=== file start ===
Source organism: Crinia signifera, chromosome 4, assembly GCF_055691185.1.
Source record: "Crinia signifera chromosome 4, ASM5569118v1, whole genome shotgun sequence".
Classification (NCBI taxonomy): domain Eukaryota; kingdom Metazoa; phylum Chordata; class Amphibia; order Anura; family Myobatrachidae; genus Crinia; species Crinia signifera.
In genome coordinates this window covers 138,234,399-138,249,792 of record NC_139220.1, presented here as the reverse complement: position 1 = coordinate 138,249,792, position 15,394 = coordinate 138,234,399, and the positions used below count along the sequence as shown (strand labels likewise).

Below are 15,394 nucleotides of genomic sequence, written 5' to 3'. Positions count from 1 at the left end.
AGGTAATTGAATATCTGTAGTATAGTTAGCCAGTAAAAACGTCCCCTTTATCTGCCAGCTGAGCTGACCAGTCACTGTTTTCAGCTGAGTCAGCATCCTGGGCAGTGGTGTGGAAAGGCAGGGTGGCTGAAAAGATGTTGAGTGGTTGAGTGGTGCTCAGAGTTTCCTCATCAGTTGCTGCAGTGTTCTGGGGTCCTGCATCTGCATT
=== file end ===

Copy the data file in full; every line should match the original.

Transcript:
Source organism: Crinia signifera, chromosome 4, assembly GCF_055691185.1.
Source record: "Crinia signifera chromosome 4, ASM5569118v1, whole genome shotgun sequence".
Classification (NCBI taxonomy): domain Eukaryota; kingdom Metazoa; phylum Chordata; class Amphibia; order Anura; family Myobatrachidae; genus Crinia; species Crinia signifera.
In genome coordinates this window covers 138,234,399-138,249,792 of record NC_139220.1, presented here as the reverse complement: position 1 = coordinate 138,249,792, position 15,394 = coordinate 138,234,399, and the positions used below count along the sequence as shown (strand labels likewise).

Below are 15,394 nucleotides of genomic sequence, written 5' to 3'. Positions count from 1 at the left end.
AGGTAATTGAATATCTGTAGTATAGTTAGCCAGTAAAAACGTCCCCTTTATCTGCCAGCTGAGCTGACCAGTCACTGTTTTCAGCTGAGTCAGCATCCTGGGCAGTGGTGTGGAAAGGCAGGGTGGCTGAAAAGATGTTGAGTGGTTGAGTGGTGCTCAGAGTTTCCTCATCAGTTGCTGCAGTGTTCTGGGGTCCTGCATCTGCATT